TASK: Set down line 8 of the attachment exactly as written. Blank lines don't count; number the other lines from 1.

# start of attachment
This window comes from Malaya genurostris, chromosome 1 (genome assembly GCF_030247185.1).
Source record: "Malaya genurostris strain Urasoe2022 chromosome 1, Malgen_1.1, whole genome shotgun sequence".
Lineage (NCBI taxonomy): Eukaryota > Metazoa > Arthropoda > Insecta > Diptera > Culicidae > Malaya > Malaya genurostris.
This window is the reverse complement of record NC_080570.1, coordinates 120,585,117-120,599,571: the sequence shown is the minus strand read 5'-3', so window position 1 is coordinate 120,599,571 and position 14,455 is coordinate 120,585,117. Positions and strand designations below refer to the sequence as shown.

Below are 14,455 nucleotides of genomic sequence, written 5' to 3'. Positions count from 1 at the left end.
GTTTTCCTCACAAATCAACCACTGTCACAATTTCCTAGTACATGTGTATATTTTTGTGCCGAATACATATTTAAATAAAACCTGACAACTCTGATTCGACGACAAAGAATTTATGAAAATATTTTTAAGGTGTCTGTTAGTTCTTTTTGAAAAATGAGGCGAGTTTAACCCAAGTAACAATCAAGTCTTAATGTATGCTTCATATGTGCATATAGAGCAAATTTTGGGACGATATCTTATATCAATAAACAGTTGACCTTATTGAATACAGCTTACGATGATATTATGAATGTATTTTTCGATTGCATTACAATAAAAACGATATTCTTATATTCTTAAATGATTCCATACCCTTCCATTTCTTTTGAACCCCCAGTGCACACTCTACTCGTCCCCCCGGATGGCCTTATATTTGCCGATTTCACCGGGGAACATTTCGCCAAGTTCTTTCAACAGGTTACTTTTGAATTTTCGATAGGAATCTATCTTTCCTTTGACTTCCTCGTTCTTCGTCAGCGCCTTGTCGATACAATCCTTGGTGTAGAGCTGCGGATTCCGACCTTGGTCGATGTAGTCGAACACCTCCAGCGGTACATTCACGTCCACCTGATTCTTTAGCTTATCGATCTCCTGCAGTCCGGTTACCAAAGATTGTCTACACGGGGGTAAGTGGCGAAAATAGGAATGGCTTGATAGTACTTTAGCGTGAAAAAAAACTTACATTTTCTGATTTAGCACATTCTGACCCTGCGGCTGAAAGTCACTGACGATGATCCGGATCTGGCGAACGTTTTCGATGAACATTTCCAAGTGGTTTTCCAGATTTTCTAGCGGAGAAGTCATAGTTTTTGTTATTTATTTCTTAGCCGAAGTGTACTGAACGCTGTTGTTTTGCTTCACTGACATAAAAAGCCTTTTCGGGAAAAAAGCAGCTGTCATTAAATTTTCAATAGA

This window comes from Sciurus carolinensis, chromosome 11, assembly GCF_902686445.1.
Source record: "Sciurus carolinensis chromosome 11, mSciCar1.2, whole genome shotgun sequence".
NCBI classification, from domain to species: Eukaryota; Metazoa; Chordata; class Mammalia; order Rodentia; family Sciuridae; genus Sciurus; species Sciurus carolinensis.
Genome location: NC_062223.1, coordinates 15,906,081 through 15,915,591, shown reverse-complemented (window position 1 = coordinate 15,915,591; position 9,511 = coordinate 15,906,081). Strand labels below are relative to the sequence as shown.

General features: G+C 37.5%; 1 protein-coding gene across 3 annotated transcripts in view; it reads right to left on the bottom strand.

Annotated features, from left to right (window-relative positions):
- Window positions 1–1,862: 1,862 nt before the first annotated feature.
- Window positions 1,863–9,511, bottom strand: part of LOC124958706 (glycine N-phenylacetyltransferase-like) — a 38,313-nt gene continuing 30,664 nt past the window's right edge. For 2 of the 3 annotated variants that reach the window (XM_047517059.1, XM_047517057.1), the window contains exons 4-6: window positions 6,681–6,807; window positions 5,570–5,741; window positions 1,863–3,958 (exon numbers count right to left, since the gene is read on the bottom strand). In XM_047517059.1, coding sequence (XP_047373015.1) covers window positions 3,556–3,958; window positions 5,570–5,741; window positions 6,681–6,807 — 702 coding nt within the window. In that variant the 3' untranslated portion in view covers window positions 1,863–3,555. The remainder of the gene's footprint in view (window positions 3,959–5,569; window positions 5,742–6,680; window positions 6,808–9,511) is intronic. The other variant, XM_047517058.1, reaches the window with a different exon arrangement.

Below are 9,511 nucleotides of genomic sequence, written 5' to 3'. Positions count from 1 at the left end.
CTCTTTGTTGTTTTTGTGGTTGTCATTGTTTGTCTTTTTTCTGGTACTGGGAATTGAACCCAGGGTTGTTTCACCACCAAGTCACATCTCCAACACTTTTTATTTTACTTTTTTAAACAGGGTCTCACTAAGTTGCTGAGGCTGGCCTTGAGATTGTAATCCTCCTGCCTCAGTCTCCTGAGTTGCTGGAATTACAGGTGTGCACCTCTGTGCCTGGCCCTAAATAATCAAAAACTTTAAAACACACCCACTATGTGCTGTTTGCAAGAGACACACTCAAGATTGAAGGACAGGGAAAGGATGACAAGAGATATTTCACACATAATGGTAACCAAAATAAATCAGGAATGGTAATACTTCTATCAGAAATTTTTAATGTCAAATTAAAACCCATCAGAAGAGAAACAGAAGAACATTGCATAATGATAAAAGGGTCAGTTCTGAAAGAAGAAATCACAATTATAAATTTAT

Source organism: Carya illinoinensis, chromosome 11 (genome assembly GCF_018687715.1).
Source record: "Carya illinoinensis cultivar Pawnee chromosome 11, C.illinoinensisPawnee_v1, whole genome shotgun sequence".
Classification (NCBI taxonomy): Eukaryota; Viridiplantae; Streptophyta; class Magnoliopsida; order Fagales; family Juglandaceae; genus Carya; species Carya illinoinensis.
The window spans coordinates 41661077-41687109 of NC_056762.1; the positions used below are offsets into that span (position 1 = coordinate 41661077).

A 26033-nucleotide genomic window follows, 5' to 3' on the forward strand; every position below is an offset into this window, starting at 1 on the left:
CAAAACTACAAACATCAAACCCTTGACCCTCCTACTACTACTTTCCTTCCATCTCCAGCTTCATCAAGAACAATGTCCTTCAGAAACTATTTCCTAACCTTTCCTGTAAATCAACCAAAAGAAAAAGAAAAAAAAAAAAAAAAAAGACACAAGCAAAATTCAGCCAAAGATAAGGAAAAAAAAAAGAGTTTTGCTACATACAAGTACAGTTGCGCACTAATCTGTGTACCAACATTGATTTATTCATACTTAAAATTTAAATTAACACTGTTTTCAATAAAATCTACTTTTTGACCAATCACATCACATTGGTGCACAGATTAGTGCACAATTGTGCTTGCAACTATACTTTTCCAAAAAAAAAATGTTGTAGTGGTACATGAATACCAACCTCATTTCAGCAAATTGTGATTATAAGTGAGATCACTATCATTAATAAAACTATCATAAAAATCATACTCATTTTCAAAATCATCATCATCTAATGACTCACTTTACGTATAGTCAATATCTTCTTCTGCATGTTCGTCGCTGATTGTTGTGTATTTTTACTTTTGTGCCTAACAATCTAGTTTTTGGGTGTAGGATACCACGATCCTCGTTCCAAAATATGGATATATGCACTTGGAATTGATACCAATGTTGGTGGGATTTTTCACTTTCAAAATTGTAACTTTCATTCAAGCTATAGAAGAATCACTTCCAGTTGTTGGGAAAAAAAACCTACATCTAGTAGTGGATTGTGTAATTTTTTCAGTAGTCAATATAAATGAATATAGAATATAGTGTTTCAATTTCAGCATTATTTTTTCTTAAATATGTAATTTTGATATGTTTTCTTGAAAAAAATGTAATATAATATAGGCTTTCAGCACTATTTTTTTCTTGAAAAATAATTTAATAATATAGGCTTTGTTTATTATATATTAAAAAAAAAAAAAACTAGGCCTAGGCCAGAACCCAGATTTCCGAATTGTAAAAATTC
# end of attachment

Source record: "Sciurus carolinensis chromosome 11, mSciCar1.2, whole genome shotgun sequence".